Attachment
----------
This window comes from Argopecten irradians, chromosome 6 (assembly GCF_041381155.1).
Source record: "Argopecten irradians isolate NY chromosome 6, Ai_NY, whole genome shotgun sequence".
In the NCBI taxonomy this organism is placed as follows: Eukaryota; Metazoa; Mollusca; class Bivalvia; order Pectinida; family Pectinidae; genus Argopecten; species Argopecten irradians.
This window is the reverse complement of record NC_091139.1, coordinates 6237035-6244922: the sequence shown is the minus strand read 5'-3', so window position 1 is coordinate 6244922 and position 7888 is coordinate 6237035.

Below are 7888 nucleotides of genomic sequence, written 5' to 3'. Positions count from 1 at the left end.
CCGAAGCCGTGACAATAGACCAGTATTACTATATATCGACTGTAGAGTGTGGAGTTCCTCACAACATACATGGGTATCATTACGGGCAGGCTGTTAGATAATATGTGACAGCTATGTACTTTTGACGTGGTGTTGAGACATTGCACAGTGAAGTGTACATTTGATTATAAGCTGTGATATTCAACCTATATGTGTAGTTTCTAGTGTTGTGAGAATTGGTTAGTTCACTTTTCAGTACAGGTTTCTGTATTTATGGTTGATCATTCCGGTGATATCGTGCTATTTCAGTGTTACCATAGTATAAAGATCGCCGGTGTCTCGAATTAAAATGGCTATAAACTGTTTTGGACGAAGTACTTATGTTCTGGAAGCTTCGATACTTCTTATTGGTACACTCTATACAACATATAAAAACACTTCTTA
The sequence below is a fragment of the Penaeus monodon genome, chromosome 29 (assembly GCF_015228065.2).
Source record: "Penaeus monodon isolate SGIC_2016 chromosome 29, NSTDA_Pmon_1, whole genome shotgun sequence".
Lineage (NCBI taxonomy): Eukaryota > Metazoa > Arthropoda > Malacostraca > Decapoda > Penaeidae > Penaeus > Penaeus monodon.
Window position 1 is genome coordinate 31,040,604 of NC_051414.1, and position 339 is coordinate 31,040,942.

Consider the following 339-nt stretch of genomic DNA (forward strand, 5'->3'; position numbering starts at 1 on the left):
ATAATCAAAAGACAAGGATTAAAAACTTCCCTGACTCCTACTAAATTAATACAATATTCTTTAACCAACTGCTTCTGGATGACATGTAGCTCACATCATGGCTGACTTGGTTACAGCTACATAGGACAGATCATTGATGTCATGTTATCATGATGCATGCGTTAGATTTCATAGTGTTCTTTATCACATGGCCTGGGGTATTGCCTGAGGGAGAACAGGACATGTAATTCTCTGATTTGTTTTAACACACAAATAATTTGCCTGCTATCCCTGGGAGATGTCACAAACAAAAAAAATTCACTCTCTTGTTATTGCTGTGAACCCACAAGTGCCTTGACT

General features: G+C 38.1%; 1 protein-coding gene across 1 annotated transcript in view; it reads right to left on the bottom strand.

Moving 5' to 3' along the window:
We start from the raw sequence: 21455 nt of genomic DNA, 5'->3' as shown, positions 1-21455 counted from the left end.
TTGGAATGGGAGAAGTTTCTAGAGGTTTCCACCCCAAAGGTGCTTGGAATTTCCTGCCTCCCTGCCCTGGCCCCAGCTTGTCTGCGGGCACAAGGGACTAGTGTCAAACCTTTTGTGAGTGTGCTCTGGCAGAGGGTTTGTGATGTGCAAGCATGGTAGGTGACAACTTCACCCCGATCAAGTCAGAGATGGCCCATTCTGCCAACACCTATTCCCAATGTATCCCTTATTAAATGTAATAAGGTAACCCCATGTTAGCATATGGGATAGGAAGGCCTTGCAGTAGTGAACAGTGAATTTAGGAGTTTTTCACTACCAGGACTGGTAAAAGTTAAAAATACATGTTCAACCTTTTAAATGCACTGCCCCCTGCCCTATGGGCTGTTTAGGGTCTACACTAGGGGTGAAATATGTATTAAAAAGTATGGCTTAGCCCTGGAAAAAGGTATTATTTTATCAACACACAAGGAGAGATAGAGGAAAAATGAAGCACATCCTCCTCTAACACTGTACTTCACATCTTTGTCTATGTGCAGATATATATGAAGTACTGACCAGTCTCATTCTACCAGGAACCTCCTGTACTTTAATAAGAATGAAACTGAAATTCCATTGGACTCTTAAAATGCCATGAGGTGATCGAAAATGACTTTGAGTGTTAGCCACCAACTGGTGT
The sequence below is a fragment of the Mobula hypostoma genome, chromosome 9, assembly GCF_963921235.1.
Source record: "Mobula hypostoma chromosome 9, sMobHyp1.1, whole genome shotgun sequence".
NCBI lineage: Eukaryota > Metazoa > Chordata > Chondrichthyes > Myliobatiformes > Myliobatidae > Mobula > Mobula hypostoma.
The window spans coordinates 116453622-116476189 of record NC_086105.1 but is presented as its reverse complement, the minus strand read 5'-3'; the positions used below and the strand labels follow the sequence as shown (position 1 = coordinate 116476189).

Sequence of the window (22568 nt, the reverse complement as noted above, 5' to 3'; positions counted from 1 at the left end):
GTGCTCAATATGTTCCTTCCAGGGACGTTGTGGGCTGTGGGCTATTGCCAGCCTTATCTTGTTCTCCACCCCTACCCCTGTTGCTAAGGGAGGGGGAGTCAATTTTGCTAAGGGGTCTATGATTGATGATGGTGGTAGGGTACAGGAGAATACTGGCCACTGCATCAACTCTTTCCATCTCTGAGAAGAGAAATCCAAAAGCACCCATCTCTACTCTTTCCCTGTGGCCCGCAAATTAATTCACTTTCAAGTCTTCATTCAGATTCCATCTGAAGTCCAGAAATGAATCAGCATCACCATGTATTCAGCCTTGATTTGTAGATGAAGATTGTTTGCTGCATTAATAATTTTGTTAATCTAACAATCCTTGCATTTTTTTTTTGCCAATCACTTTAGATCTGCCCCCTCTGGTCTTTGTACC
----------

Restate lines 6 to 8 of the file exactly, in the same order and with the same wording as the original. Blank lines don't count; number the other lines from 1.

CCGAAGCCGTGACAATAGACCAGTATTACTATATATCGACTGTAGAGTGTGGAGTTCCTCACAACATACATGGGTATCATTACGGGCAGGCTGTTAGATAATATGTGACAGCTATGTACTTTTGACGTGGTGTTGAGACATTGCACAGTGAAGTGTACATTTGATTATAAGCTGTGATATTCAACCTATATGTGTAGTTTCTAGTGTTGTGAGAATTGGTTAGTTCACTTTTCAGTACAGGTTTCTGTATTTATGGTTGATCATTCCGGTGATATCGTGCTATTTCAGTGTTACCATAGTATAAAGATCGCCGGTGTCTCGAATTAAAATGGCTATAAACTGTTTTGGACGAAGTACTTATGTTCTGGAAGCTTCGATACTTCTTATTGGTACACTCTATACAACATATAAAAACACTTCTTA
The sequence below is a fragment of the Penaeus monodon genome, chromosome 29 (assembly GCF_015228065.2).
Source record: "Penaeus monodon isolate SGIC_2016 chromosome 29, NSTDA_Pmon_1, whole genome shotgun sequence".